AFV3-109 orthologs

AFV3-109 belongs to the most prominent clusters of apparent orthologs in crenarchaeal viruses. Besides STIV, homologs are clearly identified on genomes of AFV1, SIRV1/2 and ATV, representing 3 different viral families (Rudiviridae, Lipotrixviridae, Bicaudaviridae). Orthologs of unknown function are also present in a few gram positive bacteria: Bacillus subtilis (yddF), Alkaliphilus metalliredigenes and Clostridium beijerincki. AFV3-109 may be the strongest case of horizontal gene transfer among unrelated crenarchaeal virus families and between crenarchaeal viruses and bacteria. Its strong conservation in the crenarchaeal virus families allows us to analyze amino acid sequence conservation against structural data. Figure 2 shows the sequence alignment of the AFV3-109 orthologs with the superposed secondary structure elements as extracted from the AFV3-109 and B116 crystal structures. The best conserved sequence stretch, centred on His45, is contained within the long connection between β3 and β4. This residue is in close contact with Arg64 which also forms a hydrogen bond with carbonyl oxygen of the conserved Gly44. His45 Nδ 1 is hydrogen bonding with the totally conserved Glu86 carboxylate of the opposing monomer. The totally conserved Arg83 makes a dimer contact by hydrogen bonding with the Ala42 carbonyl group. These latter dimer interactions are absent in the much open form of B116.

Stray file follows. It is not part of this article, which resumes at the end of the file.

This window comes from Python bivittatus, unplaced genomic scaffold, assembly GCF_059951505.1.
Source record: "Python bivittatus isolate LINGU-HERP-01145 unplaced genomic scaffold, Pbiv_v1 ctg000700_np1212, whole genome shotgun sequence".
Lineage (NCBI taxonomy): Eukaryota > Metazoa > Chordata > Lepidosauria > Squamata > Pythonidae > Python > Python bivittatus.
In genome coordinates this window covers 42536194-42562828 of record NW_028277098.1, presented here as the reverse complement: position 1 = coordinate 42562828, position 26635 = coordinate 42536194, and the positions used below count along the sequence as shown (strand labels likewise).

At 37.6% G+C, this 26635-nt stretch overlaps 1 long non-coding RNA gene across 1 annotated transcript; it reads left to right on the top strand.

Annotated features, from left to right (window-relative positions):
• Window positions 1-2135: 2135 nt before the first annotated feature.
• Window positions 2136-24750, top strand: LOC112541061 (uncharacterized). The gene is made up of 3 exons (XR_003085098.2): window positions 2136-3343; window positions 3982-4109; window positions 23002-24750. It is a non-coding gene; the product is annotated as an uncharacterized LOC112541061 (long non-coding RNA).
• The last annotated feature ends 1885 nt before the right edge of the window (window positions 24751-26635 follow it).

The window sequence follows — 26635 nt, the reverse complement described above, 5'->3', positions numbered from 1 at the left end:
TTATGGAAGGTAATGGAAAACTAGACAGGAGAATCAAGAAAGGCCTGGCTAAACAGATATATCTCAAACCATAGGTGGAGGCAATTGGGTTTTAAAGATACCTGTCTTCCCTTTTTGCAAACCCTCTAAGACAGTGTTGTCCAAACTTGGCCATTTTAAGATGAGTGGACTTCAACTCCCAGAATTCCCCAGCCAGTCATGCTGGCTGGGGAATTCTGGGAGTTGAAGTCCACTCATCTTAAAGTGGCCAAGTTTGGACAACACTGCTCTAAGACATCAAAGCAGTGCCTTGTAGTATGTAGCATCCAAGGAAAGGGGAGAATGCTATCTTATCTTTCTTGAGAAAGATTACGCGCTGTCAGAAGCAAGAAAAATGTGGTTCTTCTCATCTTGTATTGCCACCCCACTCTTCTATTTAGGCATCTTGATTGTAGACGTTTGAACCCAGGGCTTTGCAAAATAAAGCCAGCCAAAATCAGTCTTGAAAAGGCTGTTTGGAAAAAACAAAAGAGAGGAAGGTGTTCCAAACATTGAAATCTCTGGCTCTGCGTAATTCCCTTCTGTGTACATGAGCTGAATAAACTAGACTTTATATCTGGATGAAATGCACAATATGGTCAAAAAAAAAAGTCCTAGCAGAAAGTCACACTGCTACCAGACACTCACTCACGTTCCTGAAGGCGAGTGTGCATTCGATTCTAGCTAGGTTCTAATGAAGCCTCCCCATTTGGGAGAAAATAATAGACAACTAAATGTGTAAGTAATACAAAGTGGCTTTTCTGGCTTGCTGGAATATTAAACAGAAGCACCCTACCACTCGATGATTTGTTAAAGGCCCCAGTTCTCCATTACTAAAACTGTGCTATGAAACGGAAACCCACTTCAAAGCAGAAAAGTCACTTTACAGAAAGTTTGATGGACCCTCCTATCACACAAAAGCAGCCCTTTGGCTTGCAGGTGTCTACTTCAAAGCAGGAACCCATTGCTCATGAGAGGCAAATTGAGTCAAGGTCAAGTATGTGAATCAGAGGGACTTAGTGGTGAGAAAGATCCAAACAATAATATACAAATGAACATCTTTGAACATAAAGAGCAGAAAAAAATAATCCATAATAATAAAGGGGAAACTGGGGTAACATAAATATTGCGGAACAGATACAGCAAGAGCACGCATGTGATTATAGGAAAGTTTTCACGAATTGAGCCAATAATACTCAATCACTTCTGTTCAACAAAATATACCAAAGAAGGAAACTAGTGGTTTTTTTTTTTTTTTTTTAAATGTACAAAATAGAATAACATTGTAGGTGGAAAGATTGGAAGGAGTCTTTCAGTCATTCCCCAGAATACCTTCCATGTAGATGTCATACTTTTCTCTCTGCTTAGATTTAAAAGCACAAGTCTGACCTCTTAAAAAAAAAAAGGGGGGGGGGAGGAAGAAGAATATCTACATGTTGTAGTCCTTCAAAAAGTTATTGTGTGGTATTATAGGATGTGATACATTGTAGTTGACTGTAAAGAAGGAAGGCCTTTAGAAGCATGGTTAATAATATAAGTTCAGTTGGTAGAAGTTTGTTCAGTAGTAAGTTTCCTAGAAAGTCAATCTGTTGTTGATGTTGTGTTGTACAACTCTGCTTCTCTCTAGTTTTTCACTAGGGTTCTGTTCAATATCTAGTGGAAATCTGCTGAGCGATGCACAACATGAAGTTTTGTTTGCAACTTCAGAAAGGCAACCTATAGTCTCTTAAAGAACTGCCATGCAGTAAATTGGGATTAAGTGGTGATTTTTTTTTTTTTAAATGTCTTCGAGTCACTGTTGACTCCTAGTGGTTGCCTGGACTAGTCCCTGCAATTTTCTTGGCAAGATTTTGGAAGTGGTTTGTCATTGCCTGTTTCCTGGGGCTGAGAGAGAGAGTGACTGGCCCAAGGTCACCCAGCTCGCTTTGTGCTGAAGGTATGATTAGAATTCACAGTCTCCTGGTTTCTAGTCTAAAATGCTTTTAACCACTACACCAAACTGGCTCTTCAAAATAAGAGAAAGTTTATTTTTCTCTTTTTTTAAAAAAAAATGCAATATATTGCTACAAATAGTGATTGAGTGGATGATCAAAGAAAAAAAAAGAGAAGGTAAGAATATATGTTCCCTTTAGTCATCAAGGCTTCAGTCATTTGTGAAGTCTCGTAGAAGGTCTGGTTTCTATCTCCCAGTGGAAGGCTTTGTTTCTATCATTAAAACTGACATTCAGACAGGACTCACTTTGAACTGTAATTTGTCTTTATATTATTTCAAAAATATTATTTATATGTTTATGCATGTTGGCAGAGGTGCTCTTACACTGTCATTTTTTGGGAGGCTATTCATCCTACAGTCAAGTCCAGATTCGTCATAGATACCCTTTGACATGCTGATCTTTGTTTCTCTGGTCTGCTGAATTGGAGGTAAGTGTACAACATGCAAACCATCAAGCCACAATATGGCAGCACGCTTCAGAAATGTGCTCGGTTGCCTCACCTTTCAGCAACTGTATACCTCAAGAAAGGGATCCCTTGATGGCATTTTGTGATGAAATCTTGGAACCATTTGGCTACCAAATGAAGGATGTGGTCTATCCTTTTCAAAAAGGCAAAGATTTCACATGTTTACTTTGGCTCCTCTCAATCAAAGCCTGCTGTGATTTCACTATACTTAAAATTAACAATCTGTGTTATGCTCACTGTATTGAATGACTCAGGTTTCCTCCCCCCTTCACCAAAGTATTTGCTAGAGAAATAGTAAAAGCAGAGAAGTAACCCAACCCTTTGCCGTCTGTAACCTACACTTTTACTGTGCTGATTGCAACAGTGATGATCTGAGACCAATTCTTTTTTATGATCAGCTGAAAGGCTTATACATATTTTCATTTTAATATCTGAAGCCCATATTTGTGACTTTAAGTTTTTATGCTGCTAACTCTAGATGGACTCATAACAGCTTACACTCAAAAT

AFV3-109 as a transcription factor?